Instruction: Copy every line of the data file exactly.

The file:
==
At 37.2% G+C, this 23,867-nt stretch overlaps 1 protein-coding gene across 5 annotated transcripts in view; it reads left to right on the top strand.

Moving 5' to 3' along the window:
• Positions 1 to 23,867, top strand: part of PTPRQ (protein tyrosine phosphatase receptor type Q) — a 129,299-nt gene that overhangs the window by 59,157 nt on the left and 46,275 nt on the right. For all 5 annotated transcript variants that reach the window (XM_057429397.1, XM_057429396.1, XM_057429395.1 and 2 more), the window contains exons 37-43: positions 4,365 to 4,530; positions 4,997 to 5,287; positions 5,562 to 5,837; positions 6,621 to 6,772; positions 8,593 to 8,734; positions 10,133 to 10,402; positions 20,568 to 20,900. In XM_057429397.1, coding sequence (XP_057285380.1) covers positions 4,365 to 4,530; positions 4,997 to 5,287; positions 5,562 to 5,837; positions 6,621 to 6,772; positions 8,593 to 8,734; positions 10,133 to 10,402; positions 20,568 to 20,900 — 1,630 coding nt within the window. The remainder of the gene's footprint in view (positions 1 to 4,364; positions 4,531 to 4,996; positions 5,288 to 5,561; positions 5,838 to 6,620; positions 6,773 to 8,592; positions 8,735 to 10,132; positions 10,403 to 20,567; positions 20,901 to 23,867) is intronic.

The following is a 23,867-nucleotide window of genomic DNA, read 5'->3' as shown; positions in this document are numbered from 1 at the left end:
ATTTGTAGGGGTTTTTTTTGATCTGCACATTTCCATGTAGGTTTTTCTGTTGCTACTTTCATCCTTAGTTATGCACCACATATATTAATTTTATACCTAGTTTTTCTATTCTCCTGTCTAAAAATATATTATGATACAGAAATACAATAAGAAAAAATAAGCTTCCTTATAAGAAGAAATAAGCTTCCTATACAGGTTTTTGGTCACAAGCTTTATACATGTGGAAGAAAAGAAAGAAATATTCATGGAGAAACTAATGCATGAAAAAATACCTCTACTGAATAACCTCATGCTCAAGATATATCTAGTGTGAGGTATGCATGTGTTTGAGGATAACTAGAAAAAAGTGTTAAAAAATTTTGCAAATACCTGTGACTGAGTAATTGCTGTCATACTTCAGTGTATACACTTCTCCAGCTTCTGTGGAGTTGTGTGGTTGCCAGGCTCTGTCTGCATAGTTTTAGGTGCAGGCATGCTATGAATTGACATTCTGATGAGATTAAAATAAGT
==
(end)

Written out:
At 37.2% G+C, this 23,867-nt stretch overlaps 1 protein-coding gene across 5 annotated transcripts in view; it reads left to right on the top strand.

Moving 5' to 3' along the window:
• Positions 1 to 23,867, top strand: part of PTPRQ (protein tyrosine phosphatase receptor type Q) — a 129,299-nt gene that overhangs the window by 59,157 nt on the left and 46,275 nt on the right. For all 5 annotated transcript variants that reach the window (XM_057429397.1, XM_057429396.1, XM_057429395.1 and 2 more), the window contains exons 37-43: positions 4,365 to 4,530; positions 4,997 to 5,287; positions 5,562 to 5,837; positions 6,621 to 6,772; positions 8,593 to 8,734; positions 10,133 to 10,402; positions 20,568 to 20,900. In XM_057429397.1, coding sequence (XP_057285380.1) covers positions 4,365 to 4,530; positions 4,997 to 5,287; positions 5,562 to 5,837; positions 6,621 to 6,772; positions 8,593 to 8,734; positions 10,133 to 10,402; positions 20,568 to 20,900 — 1,630 coding nt within the window. The remainder of the gene's footprint in view (positions 1 to 4,364; positions 4,531 to 4,996; positions 5,288 to 5,561; positions 5,838 to 6,620; positions 6,773 to 8,592; positions 8,735 to 10,132; positions 10,403 to 20,567; positions 20,901 to 23,867) is intronic.

The following is a 23,867-nucleotide window of genomic DNA, read 5'->3' as shown; positions in this document are numbered from 1 at the left end:
ATTTGTAGGGGTTTTTTTTGATCTGCACATTTCCATGTAGGTTTTTCTGTTGCTACTTTCATCCTTAGTTATGCACCACATATATTAATTTTATACCTAGTTTTTCTATTCTCCTGTCTAAAAATATATTATGATACAGAAATACAATAAGAAAAAATAAGCTTCCTTATAAGAAGAAATAAGCTTCCTATACAGGTTTTTGGTCACAAGCTTTATACATGTGGAAGAAAAGAAAGAAATATTCATGGAGAAACTAATGCATGAAAAAATACCTCTACTGAATAACCTCATGCTCAAGATATATCTAGTGTGAGGTATGCATGTGTTTGAGGATAACTAGAAAAAAGTGTTAAAAAATTTTGCAAATACCTGTGACTGAGTAATTGCTGTCATACTTCAGTGTATACACTTCTCCAGCTTCTGTGGAGTTGTGTGGTTGCCAGGCTCTGTCTGCATAGTTTTAGGTGCAGGCATGCTATGAATTGACATTCTGATGAGATTAAAATAAGT